The Herlyn-Werner-Wunderlich Syndrome also known as OHVIRA (Obstructed Hemivagina, Ipsilateral Renal Agenesis) syndrome is characteristically found to be associated with uterine didelphys but occasionally it is also seen in combination with a septate uterus and is included in class III of American Fertility Society (AFS) Classification of Müllerian Anomalies. Incidence of this condition in various case series is 0.1–3.8%.1 Ipsilateral renal agenesis on the side of obstructed hemivagina is the most commonly associated urologic anomaly in OHVIRA syndrome, although few other malformations, like renal duplication and multicystic dysplastic kidney, have also been reported in some papers.2,3 Exact etiopathogenesis of this complex mullerian anomaly is eluding the clinicians since long time. Classical theory of female urogenital development was found to be inadequate in explaining the development of such complex mullerian anomalies. Multiple possibilities are proposed by many people. Acien proposed that while uterus and cervix were derived from fused-paired paramesonephric ducts (2nd part) and divergent distal paramesonephric ducts (3rd part), the vagina development is completely mesonephric in origin4 although its lining reveals mullerian cells derived from mullerian tubercle. Hence, paramesonephric ducts do not have any contribution to the embryonic development of the vagina although mullerian tubercle does, such that the vagina is lined by cells from mullerian tubercle. This theory has been further confirmed by data published by Sanchez in his experiments with female rats using immunohistochemistry techniques.
An early failure of metanephric diverticulum to develop (around 5 weeks) from mesonephric duct results in agenesis of ureteric bud, which leads to agenesis of ipsilateral ureter and kidney. Anatomical defect is created because of failed lateral fusion of mullerian ducts (didelphys/septate uterus and double vagina) in combination with complete or partial failure of longitudinal fusion between the mullerian duct and the urogenital sinus (hemivaginal septum) on the side of the renal agenesis. In a reported case series of 27 cases, the age at diagnosis varied from 10 to 29 years, with a median age of 14 years.3 Earliest reported case in the literature is a one-day-old neonate at birth where the diagnosis was suspected because of the antenatal scan showing absent right kidney and at birth, there was a prolapse noted over the infant’s vaginal introitus measuring 3 cm × 5 cm and was covered in a mucoid, bloody exudate. Detailed imaging confirmed the diagnosis.7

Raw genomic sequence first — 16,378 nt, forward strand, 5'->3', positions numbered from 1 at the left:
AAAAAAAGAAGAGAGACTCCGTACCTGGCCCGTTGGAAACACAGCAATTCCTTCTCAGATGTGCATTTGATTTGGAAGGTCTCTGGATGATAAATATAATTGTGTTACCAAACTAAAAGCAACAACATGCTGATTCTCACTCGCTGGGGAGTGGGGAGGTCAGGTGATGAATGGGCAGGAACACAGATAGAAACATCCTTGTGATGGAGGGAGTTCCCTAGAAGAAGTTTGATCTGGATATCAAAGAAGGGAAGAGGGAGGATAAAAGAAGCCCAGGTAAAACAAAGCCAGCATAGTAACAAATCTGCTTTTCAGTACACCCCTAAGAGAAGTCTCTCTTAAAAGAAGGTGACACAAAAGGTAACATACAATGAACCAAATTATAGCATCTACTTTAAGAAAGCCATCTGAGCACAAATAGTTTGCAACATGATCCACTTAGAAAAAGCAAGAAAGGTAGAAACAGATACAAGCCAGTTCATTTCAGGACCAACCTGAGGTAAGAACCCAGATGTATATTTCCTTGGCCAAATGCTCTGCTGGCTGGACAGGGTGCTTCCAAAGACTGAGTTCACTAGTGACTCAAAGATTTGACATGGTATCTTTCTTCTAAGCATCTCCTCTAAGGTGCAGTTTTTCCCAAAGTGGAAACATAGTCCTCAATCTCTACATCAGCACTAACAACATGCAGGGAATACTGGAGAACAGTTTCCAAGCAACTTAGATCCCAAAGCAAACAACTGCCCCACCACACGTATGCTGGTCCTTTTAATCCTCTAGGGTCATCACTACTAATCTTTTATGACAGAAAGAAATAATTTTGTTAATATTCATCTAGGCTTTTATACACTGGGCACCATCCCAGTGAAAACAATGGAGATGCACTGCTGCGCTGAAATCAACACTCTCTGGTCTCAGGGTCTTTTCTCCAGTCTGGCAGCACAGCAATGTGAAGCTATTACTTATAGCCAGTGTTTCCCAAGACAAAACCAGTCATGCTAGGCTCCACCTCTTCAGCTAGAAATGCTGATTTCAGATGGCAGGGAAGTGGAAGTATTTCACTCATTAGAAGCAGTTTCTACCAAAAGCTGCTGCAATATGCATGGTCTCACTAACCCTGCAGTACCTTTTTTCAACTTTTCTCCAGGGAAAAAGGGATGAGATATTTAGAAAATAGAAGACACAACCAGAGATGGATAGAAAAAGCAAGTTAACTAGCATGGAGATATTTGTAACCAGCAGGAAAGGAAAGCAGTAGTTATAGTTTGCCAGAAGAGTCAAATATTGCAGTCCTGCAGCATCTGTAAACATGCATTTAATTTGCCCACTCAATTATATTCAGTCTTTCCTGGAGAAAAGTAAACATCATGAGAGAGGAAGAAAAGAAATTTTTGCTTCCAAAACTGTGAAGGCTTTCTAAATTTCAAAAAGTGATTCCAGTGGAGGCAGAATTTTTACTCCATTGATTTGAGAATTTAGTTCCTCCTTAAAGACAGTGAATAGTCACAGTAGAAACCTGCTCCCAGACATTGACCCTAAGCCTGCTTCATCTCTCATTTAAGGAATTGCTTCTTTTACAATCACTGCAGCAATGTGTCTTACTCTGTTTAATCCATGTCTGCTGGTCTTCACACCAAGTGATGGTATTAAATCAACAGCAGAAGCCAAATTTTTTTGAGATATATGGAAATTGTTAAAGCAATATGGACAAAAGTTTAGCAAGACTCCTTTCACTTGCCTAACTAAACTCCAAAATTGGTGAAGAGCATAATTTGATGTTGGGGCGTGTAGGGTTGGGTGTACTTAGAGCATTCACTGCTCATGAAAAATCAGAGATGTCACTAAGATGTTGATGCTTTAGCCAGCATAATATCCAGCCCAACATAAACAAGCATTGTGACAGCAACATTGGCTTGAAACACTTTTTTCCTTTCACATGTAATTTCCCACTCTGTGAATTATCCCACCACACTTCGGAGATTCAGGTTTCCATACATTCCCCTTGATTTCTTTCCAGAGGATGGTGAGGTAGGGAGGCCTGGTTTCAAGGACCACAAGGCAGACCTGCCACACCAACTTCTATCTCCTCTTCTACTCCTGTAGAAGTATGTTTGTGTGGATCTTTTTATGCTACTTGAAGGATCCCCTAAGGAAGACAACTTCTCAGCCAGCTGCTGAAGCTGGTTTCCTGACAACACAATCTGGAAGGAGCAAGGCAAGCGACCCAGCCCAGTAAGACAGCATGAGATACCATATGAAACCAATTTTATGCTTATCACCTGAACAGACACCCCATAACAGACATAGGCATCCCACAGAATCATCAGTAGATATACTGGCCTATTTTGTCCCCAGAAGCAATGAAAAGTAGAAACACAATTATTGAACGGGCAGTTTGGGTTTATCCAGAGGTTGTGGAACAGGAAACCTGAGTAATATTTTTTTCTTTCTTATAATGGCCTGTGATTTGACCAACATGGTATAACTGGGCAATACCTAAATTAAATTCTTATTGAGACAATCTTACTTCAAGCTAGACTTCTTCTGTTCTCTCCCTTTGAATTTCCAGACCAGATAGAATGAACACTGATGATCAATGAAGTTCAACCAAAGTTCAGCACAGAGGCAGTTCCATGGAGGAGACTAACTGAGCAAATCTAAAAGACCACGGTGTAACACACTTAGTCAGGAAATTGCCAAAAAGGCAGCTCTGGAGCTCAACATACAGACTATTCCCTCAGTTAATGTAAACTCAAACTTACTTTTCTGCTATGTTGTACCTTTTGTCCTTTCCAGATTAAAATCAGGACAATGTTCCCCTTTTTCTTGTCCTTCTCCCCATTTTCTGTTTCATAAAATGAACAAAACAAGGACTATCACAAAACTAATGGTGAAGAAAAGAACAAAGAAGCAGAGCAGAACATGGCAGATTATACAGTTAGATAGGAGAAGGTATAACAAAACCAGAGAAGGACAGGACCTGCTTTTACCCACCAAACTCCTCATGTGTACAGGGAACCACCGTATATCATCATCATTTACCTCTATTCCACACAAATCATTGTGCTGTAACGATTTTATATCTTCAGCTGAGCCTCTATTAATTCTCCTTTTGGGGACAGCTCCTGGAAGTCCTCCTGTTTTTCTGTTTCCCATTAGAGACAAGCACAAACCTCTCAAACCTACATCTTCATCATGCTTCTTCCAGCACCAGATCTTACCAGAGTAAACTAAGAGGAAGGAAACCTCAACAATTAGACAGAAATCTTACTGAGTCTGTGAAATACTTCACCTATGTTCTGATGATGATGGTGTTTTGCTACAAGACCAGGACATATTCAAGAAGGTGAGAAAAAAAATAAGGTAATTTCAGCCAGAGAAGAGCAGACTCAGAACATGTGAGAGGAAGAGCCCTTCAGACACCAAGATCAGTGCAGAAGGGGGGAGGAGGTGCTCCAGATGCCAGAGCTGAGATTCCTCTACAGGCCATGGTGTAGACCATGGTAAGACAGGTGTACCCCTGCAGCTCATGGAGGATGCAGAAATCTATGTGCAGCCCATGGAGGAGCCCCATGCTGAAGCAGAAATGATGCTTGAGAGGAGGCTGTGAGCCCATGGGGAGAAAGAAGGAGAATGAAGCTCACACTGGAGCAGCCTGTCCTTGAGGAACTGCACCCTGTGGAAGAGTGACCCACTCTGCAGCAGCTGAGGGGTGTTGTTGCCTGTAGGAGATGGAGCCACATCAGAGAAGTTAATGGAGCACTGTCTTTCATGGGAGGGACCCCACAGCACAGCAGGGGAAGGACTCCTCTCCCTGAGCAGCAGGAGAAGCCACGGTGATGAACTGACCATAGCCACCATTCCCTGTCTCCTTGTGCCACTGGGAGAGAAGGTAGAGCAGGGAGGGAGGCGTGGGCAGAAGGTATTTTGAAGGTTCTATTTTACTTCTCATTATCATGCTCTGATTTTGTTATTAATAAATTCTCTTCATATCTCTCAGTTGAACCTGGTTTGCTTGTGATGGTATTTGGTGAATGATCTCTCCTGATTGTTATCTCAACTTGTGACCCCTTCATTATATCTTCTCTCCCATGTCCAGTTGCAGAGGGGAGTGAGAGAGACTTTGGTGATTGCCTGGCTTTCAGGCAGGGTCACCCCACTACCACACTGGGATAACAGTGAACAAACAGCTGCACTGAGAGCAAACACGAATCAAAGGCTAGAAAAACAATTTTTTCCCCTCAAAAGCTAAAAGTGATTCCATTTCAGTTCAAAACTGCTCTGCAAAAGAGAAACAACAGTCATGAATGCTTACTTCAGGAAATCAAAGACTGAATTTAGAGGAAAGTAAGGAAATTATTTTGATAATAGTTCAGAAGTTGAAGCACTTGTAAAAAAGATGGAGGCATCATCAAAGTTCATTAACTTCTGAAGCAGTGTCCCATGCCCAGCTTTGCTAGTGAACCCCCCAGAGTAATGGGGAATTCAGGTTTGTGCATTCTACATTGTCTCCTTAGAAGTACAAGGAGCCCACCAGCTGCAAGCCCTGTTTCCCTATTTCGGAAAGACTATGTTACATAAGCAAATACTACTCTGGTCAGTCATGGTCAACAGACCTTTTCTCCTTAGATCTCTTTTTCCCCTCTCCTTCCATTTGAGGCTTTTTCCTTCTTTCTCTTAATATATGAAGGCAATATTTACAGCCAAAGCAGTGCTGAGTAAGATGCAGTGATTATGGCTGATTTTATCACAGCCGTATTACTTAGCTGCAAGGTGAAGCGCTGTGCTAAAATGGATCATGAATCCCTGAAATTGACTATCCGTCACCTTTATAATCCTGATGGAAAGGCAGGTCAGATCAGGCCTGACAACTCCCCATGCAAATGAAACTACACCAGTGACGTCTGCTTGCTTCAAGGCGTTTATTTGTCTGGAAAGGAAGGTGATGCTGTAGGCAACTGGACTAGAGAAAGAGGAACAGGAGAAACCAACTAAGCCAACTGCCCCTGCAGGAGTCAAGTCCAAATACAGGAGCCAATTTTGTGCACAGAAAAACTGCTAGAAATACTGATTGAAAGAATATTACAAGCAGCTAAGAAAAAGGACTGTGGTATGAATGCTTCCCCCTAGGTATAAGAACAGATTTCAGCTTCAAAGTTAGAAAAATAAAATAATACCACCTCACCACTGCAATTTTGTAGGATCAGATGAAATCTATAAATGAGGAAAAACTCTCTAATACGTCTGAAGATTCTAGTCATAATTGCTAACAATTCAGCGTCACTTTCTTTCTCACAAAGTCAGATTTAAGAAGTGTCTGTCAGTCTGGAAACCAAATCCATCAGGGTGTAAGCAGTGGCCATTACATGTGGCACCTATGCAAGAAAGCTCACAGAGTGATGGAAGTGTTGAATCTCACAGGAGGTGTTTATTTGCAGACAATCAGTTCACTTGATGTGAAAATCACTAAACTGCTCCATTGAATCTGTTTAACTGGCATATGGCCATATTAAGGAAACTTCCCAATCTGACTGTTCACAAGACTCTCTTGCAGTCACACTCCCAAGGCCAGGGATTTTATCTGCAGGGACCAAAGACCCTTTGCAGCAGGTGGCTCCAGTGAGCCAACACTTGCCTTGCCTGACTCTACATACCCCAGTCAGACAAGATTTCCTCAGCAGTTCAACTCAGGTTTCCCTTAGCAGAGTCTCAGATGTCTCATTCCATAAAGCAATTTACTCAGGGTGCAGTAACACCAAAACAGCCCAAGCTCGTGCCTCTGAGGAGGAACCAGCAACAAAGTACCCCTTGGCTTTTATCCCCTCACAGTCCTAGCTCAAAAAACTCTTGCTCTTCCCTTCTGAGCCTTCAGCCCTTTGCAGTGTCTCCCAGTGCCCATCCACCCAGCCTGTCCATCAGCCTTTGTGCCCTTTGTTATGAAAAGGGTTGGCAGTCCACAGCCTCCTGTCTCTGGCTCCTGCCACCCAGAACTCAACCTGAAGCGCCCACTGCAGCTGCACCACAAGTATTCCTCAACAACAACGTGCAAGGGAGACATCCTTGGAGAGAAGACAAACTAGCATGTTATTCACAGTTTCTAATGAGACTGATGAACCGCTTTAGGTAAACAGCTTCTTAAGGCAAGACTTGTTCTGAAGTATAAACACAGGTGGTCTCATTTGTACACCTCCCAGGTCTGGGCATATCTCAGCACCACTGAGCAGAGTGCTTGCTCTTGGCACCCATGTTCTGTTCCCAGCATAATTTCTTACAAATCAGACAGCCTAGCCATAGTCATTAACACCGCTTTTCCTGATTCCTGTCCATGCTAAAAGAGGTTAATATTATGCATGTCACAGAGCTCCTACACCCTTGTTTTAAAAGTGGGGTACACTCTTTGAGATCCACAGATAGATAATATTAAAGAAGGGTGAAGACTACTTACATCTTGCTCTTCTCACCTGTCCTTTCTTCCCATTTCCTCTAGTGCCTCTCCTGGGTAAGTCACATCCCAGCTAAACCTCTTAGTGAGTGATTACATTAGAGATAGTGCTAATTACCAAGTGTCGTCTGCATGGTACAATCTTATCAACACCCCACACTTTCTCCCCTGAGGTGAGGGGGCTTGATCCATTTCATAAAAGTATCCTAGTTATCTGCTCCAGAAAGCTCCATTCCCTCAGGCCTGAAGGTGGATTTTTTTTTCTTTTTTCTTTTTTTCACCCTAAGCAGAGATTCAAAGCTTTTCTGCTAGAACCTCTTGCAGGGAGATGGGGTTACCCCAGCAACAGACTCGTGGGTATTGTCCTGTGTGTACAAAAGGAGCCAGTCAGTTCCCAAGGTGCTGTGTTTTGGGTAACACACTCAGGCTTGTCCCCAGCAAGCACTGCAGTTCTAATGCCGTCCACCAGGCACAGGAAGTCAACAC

Defective development of both mullerian and Wolffian ducts has been proposed as one of the theories in development of this malformation. It is proposed that the Wolffian duct not only helps in creation of urinary collection systems but also a responsible factor for fusion of mullerian ducts. And hence developmental anomaly in the distal portion of the Wolffian duct results in ipsilateral renal agenesis as well as imperforate hemivagina.5
The patient usually presents after menarche with nonspecific symptoms of recurrent pelvic pain or dysmenorrhea from progressive distension of the obstructed hemivagina. Early and accurate diagnosis of this clinical entity is crucial because prompt surgical correction can relieve symptoms and prevent further complications related to chronic obstructive hematocolpos (such as endometriosis and pelvic adhesions), and maintain reproductive capacity. Delays in diagnosis were usually attributed to a lack of knowledge of this clinical entity, regular menstruations in the context of an incomplete vaginal outlet obstruction, and slow extension of hematocolpos. Surgical correction not only relieves pain with immediate effect but also reduces chances of pelvic endometriosis due to retrograde menstruation. In postoperative phase patients are capable of having a normal sexual life. In the earlier days hemihysterectomy was the treatment chosen for many patients. More and more addition of knowledge about this condition in the past few years has changed the treatment plans from hemihysterectomy to a simple excision of oblique complete vaginal septum relieving the obstruction.
OHVIRA syndrome is a rare congenital urogenital anomaly with a wide range of clinical presentation of simple surgical management. Imaging, particularly an MRI, plays a major role in diagnosis, which is often missed clinically.6 The complex mullerian anomalies have been difficult to diagnose correctly without help of imaging. Appropriate surgery is a single stage procedure to either excise or completely divide the obstructing septum. Early and correct diagnosis is required to relieve the symptoms and prevent complications caused by retrograde menstruation which may result in endometriosis and, also, preserve sexual functions and fertility.